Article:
As a teenager I spent my Saturdays walking up and down Bold Street. Back then it was music shops and secondhand clothes; now it’s mostly independent cafes and restaurants. Bold Street swaggers down from Saint Luke’s church to the centre of town. Hollowed out by a bomb, it’s a reminder that broken things can still be beautiful, and valuable.
Matta’s International Foods is a fine Liverpool institution. Its herbs and spices are now indispensable but they must have been a revelation 40 years ago. Bold Street’s independent spirit also blows through Leaf, an argy-bargy of tables in a majestic old cinema and former 1920s tearoom. Its the first place I take visitors, because its combination of cosiness and glamour feels so Liverpool.
If you’re here to see Liverpool play, go to Homebaked Bakery next door to Anfield. A social enterprise that was once just a very good pie shop, it is now a portal to a vision of a better world – and an unmissable pie shop. Try a Scouse, or a Klopp (pictured, left).
And if you’re catching a ferry, wander along to Delifonseca Dockside, a glorious food hall stacked with cheese, charcuterie and take-home desserts.
If possible, arrive in Liverpool by boat. I’ve returned from Ireland dozens of times by ferry, and the sight of that fairytale waterfront, its Three Graces (the Royal Liver Building, the Cunard Building and the Port of Liverpool Building) floating over the river, weightless and beautiful as a mirage, still overwhelms me. If you can’t do that, catch the Dazzle Ferry, painted in Sir Peter Blake’s extraordinary “dazzle” livery – and try not to look back at Liverpool until you’re on the return trip. Greek poet Peter Cavafy, who lived here, wrote about the joy of entering a new harbour for the first time. I wish you that.
The Georgian Quarter spreads its elegant skirts out from Falkner Square and is great for a stroll. For a newer Liverpool, head to Lodge Lane. Once depressed and depressing, it’s now buzzing thanks to enterprising refugees and asylum seekers from Yemen, Syria and Iran. But to truly understand Liverpool, walk around Chinatown. We often talk about the city’s Irish influence, but the Chinese one is just as pervasive, and goes back centuries.
Liverpool is blessed with parks and each has a jewel at its heart. Just across the road from Strawberry Fields, the rolling acres of Calderstones Park are home to the thousand-year-old Allerton Oak, purportedly the site of a medieval Hundred Court. In a courtyard at the Mansion House are the Calder Stones – six neolithic standing stones. The cafe and exhibition rooms are run by The Reader, a charity that promotes shared reading. There’s something very Liverpool about the fusion of the loftiest literature with ice-cream cornets, park swings and beauty.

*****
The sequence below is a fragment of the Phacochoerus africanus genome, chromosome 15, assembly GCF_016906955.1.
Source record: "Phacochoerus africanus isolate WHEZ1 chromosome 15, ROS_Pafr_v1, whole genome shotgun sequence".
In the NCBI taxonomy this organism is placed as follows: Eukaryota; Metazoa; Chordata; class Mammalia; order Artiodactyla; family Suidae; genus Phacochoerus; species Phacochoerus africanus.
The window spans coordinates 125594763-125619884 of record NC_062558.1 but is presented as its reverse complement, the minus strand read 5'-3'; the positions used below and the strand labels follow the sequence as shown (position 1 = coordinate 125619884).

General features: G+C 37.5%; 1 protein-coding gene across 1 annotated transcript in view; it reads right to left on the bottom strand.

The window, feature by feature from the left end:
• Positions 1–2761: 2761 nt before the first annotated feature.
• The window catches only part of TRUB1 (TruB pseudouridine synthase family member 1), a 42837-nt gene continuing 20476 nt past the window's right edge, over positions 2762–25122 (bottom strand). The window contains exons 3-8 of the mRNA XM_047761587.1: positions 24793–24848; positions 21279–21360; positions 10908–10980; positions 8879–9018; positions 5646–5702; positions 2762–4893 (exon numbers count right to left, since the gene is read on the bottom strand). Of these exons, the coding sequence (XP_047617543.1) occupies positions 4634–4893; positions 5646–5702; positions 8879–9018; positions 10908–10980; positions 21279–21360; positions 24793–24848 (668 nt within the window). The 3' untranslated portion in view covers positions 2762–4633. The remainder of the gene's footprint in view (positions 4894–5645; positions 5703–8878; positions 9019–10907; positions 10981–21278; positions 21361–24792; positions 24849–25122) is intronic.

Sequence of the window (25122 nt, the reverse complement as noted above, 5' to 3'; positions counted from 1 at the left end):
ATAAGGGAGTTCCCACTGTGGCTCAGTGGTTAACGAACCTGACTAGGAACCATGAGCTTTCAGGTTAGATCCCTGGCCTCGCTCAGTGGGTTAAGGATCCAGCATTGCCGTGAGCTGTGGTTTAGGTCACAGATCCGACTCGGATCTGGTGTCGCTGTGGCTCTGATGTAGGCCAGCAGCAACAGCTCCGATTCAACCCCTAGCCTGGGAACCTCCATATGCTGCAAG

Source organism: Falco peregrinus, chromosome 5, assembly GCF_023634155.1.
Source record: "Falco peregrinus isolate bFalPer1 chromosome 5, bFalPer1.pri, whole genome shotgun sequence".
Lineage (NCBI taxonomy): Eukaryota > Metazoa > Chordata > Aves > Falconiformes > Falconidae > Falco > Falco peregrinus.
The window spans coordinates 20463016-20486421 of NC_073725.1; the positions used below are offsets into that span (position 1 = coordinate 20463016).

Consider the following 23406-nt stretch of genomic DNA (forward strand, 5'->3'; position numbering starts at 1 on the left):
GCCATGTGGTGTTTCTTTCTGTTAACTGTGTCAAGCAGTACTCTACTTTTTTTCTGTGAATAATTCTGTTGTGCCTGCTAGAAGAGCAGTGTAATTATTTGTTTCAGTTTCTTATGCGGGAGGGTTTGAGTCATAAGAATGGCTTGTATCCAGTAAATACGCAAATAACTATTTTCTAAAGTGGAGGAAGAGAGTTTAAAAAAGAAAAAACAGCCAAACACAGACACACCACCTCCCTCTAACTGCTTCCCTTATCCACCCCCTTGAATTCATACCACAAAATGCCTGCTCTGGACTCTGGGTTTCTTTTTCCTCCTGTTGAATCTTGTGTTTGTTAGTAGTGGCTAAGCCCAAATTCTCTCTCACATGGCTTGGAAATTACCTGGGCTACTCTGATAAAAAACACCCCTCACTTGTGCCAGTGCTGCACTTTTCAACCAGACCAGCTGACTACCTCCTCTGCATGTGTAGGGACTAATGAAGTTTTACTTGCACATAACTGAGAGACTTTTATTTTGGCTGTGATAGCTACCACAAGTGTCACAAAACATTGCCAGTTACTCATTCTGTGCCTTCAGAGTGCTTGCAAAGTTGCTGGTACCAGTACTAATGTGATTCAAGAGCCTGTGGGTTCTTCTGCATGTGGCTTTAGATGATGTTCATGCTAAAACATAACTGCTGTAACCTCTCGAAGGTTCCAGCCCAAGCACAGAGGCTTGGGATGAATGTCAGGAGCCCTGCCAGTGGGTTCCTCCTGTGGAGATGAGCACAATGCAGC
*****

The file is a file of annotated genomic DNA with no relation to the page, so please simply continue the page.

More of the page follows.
Sefton Park has as its centrepiece the Victorian Palm House, restored by volunteers. The park is full of happy memories – of childhoods, or recent weddings and concerts – and you can feel the pride and sense of ownership as you walk in.
Pubs The Monro in Chinatown, the Roscoe Head and The Pilgrim have retained their bohemian identity. But stags and hens head for Concert Square, and the streets between Duke Street and Wood Street bristle with bars. Liverpudlians are open and friendly. Strolling around, you will almost certainly be asked to tag along with a crowd. My favourite night-time spot is the car park at the Irish Ferries terminal, with a view back across the river to the constellated lights of the waterfront under the Liver Building’s harvest moon of a clock.
Where to stay
Hope Street (doubles from £103) on the edge of the Georgian Quarter has gorgeous views and quietly gets everything right. I’m also drawn to The Titanic (doubles from £105) at historic Stanley Dock. It’s at the mouth of the Mersey but has views of a vast ruined Gormenghast of a warehouse. The corridors are so magically lugubrious you could walk past Hagrid in the shadows and not notice him. Liverpool is perhaps the last British imperial city, and the Titanic is the place to go to contemplate the folly of empire, over a full English.